A video taken on Robberg Beach shows two Cape clawless otters having fun along the shoreline. The animals can be seen walking across the beach and sitting in the sand. While their footprints are often seen in the sand by early morning walkers, it is rare to see the otters in action. Plettenberg Bay Tourism shared the chance encounter on Facebook.

“What a wonderful world! Toy Black spotted this pair of Cape clawless otters on Robberg Beach – what an incredible encounter. These reticent, agile mammals are a rare sight, indeed – although their footprints in the sand are often seen by early morning walkers. What a special encounter in Plettenberg Bay,” explains Plettenberg Bay Tourism.

What a wonderful world! Toy Black spotted this pair of Cape clawless otters on Robberg Beach – what an incredible…

Posted by Plettenberg Bay Tourism on Sunday, 2 August 2020

The Cape clawlesss otter, also known as the African clawless otter (Aonyx Capensi), is a robust animal that is both nocturnal and diurnal. It is the second largest freshwater species of water after the South American otter.

They are often found throughout sub-saharan Africa near bodies of water in surrounding areas, feeding on crabs, molluscs, fish, birds and a range of rodents and amphibians.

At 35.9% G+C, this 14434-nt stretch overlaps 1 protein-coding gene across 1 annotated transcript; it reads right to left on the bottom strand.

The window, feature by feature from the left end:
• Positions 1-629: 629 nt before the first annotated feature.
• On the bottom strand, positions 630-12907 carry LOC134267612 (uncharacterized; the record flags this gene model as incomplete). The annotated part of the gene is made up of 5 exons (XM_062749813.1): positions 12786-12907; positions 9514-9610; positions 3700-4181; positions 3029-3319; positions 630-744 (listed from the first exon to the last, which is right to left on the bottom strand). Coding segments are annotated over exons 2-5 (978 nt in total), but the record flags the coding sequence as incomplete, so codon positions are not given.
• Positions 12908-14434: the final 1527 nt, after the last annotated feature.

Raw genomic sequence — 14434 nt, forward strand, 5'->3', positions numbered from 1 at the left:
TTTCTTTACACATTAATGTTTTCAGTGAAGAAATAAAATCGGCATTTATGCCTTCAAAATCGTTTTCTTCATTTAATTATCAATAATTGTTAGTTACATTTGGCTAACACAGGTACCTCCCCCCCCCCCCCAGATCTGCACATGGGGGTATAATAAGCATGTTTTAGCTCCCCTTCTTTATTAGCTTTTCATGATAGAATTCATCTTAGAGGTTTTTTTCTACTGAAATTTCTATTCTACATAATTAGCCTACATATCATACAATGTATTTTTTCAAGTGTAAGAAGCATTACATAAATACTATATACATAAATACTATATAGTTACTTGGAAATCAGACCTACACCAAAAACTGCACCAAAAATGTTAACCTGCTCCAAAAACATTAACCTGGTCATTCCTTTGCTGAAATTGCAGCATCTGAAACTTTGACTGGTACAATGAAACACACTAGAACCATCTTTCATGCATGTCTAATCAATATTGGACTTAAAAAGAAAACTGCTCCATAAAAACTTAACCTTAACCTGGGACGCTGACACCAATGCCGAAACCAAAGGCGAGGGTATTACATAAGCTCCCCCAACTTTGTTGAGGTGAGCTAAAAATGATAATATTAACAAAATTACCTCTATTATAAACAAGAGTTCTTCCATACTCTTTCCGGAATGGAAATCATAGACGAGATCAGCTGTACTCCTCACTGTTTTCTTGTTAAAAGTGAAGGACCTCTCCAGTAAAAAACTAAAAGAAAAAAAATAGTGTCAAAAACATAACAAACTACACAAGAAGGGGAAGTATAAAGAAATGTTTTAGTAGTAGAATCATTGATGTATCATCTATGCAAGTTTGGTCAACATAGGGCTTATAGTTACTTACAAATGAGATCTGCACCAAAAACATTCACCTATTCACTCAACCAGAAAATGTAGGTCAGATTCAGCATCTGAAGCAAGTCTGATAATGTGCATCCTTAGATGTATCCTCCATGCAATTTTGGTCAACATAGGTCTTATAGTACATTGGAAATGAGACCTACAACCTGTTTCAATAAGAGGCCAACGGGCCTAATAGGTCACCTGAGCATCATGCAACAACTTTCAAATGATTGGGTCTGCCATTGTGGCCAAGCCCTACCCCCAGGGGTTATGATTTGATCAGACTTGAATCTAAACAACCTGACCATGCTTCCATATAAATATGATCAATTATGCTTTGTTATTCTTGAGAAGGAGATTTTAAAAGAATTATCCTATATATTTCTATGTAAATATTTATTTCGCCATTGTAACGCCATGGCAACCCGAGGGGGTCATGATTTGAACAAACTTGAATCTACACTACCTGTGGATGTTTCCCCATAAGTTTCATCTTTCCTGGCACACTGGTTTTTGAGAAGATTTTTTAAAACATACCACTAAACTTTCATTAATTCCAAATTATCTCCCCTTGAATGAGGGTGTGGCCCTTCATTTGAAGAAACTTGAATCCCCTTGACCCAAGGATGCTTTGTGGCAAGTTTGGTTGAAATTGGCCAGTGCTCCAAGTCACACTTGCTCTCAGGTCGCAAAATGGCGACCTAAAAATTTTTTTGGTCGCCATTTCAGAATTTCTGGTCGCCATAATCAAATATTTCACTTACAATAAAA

The world-famous Otter Trail, the oldest hiking trail in South Africa is named after these cheeky creatures. It traverses over 40km along the coastline between Storms River Mouth and Nature’s Valley and was established in 1868.

Unfortunately, their population is slowly decreasing and in 2014, Cape Clawless Otters were listed as near threatened by the International Union for Conservation of Nature (IUCN).

“Although this species has a large distribution they are restricted to areas of permanent fresh water, offering good shoreline cover and an abundant prey base. Thus while the distribution range is large the spatial size of their occupied habitats is much smaller and unknown, particularly due to the widespread habitat destruction and pollution problems reported for much of the African continent,” explain the IUCN.

The main threat to the species is the declining state of freshwater ecosystems in Africa. Climate change and increasing human/otter conflict for increasingly scarce resources such as water, land, and fish may impact on this species survival.

Picture: screenshot from video

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